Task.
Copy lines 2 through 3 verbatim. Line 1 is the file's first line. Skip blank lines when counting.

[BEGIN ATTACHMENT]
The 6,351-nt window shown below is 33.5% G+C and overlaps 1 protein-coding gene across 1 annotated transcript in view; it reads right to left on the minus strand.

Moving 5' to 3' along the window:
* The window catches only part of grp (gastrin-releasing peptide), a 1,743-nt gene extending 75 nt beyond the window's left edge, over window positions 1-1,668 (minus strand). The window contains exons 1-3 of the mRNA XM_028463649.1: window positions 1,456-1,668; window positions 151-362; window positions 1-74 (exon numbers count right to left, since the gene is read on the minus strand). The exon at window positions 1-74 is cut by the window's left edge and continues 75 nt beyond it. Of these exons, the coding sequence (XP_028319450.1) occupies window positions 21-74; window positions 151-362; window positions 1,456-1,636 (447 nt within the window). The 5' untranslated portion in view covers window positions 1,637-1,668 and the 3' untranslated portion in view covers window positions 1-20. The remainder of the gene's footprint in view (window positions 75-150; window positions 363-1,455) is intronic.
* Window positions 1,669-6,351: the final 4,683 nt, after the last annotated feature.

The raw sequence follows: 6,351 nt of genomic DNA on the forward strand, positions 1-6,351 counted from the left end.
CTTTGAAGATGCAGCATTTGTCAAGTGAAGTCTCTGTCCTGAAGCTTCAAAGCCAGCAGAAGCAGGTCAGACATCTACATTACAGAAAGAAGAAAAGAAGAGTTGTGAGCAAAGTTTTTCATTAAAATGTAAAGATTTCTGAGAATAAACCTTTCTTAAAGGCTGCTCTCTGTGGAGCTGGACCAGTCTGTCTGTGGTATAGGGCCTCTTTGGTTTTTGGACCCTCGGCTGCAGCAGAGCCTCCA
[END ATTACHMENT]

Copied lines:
Moving 5' to 3' along the window:
* The window catches only part of grp (gastrin-releasing peptide), a 1,743-nt gene extending 75 nt beyond the window's left edge, over window positions 1-1,668 (minus strand). The window contains exons 1-3 of the mRNA XM_028463649.1: window positions 1,456-1,668; window positions 151-362; window positions 1-74 (exon numbers count right to left, since the gene is read on the minus strand). The exon at window positions 1-74 is cut by the window's left edge and continues 75 nt beyond it. Of these exons, the coding sequence (XP_028319450.1) occupies window positions 21-74; window positions 151-362; window positions 1,456-1,636 (447 nt within the window). The 5' untranslated portion in view covers window positions 1,637-1,668 and the 3' untranslated portion in view covers window positions 1-20. The remainder of the gene's footprint in view (window positions 75-150; window positions 363-1,455) is intronic.